Earlier this year, KLM brought Dutch designer Hella Jongerius onboard to upgrade its World Business Class interior. Instead of discarding the materials of the previous design, KLM invited a group of 14 students from the Design Academy of Eindhoven to salvage and repurpose the old materials into imaginative new travel items. The project, titled Plane to Product, began in February at Amsterdam Schiphol Airport this year.
Once disassembled, the old business class interiors were relocated to a large hangar where the young designers, suited up in KLM coveralls, were invited to grab anything they wanted, from upholstery and carpet, to food trays and in-flight entertainment screens. Once they were back in Eindhoven, the students had 12 weeks to conceptualize, craft and present their prototypes made of a minimum of 70 percent recycled material.
The results showcased a diverse range of high-quality travel items: universal-sized drawstring slippers, a pillow that doubles as a bag, a child’s backpack and an in-flight exercise kit aimed at increasing blood circulation. The designs reflected an understanding of passenger needs, focusing largely on improving comfort and promoting health in-flight. Aesthetically, the items were minimal and stylish, displaying ingenuity and a mastery of their craft. With contemporary design education focusing largely on sustainable practices, partnerships like these provide young designers with invaluable opportunities for learning and experience. KLM gets a tip of the hat for transforming their would-be-waste into an opportunity for education.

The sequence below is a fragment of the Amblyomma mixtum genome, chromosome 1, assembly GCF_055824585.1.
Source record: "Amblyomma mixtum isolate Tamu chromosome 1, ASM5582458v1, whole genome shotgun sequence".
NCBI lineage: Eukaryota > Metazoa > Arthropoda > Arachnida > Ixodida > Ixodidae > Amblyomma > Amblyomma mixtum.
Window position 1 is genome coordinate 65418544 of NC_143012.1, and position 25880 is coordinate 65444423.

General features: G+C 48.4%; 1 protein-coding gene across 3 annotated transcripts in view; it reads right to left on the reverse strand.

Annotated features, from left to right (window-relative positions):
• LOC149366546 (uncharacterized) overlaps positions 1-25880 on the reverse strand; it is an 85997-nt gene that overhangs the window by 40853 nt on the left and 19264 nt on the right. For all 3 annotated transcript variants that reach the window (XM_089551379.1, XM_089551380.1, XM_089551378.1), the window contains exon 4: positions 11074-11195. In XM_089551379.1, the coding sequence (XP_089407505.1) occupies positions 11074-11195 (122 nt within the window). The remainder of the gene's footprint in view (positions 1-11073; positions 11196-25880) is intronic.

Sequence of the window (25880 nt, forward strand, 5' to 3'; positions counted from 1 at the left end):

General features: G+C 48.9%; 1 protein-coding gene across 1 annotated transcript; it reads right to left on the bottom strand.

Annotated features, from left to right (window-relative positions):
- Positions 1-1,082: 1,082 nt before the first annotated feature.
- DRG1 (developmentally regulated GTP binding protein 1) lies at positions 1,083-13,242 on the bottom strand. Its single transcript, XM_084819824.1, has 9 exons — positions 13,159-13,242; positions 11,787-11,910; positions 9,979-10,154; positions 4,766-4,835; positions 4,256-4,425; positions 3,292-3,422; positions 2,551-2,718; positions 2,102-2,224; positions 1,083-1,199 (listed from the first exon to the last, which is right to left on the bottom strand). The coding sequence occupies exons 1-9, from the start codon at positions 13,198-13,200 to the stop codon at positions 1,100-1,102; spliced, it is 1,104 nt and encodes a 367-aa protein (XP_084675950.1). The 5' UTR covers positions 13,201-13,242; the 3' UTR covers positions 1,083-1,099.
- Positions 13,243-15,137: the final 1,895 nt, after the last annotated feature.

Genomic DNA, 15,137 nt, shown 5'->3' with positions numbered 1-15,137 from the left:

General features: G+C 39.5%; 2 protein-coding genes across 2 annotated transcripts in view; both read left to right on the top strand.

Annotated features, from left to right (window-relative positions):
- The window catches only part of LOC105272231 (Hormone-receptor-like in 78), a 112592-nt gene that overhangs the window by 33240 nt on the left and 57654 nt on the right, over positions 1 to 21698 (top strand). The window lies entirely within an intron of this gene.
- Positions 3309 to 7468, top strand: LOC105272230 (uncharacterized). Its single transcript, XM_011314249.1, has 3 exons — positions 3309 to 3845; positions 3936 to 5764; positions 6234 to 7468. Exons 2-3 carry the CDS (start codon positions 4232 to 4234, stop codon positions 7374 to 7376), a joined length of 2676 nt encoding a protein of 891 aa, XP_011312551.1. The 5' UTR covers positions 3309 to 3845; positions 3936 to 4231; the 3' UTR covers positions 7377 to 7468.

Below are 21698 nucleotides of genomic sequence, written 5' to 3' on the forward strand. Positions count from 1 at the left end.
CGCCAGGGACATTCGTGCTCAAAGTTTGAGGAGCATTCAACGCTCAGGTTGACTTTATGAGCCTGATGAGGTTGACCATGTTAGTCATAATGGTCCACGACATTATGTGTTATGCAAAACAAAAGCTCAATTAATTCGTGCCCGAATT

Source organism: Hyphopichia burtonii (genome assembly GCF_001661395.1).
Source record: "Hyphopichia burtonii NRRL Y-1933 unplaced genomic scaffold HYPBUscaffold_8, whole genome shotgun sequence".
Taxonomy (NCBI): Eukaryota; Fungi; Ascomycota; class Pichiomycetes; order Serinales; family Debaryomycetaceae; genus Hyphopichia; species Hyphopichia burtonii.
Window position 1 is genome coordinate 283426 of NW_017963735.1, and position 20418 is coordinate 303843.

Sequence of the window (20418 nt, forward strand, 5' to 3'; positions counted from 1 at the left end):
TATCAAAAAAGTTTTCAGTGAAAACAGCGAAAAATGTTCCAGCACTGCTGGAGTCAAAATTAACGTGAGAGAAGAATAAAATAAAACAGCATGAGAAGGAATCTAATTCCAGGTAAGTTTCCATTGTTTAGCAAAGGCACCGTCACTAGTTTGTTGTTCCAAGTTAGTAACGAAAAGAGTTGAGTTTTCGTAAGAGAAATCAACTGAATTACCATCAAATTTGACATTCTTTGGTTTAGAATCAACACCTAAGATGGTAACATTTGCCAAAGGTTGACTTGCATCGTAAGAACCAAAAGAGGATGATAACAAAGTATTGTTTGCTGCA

Out of the 14 projects yielded by the Design Academy students, eight were chosen to be displayed in the window of de Bijenkorf department store in Amsterdam from June 1–15.